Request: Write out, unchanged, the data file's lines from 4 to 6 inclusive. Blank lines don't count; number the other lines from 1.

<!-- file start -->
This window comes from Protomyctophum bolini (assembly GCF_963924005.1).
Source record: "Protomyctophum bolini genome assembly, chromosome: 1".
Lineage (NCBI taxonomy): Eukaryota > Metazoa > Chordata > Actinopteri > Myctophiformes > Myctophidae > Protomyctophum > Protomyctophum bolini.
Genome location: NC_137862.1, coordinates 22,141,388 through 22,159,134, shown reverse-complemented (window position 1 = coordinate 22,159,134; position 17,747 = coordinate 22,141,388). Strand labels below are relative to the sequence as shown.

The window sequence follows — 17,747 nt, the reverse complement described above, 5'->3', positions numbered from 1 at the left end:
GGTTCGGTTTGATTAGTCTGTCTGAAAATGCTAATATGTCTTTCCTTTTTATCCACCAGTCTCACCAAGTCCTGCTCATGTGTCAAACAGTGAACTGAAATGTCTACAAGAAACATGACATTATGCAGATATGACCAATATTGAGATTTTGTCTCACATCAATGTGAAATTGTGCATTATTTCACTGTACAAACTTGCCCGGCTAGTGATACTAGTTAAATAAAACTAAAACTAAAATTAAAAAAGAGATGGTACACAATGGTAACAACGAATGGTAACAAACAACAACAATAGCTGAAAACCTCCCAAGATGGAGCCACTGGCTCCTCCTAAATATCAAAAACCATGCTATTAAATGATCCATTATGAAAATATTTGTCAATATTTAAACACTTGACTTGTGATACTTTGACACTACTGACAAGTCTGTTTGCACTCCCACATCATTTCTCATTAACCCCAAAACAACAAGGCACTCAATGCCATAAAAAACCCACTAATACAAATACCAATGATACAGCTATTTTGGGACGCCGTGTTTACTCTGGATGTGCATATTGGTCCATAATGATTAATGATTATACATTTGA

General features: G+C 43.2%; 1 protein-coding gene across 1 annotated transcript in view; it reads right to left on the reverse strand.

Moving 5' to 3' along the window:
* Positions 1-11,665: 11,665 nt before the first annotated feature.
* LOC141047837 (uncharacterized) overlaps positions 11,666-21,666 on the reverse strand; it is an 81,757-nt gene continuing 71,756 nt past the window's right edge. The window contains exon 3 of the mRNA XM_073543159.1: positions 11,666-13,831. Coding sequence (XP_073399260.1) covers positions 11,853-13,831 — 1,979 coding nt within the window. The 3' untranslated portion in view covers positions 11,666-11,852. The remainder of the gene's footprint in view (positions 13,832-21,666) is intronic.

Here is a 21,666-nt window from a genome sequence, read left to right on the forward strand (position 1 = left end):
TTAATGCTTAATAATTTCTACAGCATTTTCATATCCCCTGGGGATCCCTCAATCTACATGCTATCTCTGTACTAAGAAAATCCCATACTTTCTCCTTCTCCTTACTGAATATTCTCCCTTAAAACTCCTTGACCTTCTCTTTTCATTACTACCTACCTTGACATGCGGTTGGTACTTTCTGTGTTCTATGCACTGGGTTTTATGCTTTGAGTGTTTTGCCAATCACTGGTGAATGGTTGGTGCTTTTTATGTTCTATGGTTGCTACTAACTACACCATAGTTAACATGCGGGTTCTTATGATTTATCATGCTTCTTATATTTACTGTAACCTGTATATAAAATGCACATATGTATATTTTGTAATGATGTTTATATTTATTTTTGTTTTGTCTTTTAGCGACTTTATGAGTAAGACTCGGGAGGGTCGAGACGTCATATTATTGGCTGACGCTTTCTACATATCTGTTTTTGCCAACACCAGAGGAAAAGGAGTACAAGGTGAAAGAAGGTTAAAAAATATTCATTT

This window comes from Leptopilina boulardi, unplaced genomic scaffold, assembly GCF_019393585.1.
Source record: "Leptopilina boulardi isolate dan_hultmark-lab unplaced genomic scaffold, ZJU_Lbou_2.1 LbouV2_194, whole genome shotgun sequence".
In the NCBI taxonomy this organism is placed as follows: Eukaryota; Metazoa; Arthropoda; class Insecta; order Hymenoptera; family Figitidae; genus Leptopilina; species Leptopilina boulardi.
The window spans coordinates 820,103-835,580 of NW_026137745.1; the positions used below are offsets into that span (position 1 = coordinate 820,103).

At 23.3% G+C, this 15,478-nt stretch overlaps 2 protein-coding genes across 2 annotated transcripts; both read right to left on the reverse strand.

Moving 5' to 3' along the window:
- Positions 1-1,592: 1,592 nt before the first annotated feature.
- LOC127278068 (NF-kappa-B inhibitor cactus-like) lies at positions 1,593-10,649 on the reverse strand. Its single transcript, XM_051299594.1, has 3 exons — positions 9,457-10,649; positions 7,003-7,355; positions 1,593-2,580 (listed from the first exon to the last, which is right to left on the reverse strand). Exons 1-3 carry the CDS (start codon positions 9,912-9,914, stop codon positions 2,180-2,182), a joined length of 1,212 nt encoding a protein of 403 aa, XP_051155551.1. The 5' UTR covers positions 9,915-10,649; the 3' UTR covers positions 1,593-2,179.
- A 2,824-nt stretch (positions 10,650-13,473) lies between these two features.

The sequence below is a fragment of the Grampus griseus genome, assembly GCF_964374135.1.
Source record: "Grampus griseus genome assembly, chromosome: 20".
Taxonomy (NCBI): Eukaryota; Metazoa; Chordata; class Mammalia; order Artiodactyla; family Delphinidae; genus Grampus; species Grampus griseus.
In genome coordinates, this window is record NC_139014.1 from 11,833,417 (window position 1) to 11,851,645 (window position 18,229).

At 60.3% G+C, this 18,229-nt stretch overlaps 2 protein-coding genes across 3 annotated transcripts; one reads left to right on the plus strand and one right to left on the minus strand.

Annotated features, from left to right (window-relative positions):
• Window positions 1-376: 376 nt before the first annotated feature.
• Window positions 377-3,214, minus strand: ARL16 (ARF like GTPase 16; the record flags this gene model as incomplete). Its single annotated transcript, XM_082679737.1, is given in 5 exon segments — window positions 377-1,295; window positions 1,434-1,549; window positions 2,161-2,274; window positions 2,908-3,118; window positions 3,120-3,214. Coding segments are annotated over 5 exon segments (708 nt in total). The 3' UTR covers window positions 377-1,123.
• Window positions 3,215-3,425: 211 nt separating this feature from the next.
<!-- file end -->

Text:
Genome location: NC_137862.1, coordinates 22,141,388 through 22,159,134, shown reverse-complemented (window position 1 = coordinate 22,159,134; position 17,747 = coordinate 22,141,388). Strand labels below are relative to the sequence as shown.

The window sequence follows — 17,747 nt, the reverse complement described above, 5'->3', positions numbered from 1 at the left end:
GGTTCGGTTTGATTAGTCTGTCTGAAAATGCTAATATGTCTTTCCTTTTTATCCACCAGTCTCACCAAGTCCTGCTCATGTGTCAAACAGTGAACTGAAATGTCTACAAGAAACATGACATTATGCAGATATGACCAATATTGAGATTTTGTCTCACATCAATGTGAAATTGTGCATTATTTCACTGTACAAACTTGCCCGGCTAGTGATACTAGTTAAATAAAACTAAAACTAAAATTAAAAAAGAGATGGTACACAATGGTAACAACGAATGGTAACAAACAACAACAATAGCTGAAAACCTCCCAAGATGGAGCCACTGGCTCCTCCTAAATATCAAAAACCATGCTATTAAATGATCCATTATGAAAATATTTGTCAATATTTAAACACTTGACTTGTGATACTTTGACACTACTGACAAGTCTGTTTGCACTCCCACATCATTTCTCATTAACCCCAAAACAACAAGGCACTCAATGCCATAAAAAACCCACTAATACAAATACCAATGATACAGCTATTTTGGGACGCCGTGTTTACTCTGGATGTGCATATTGGTCCATAATGATTAATGATTATACATTTGA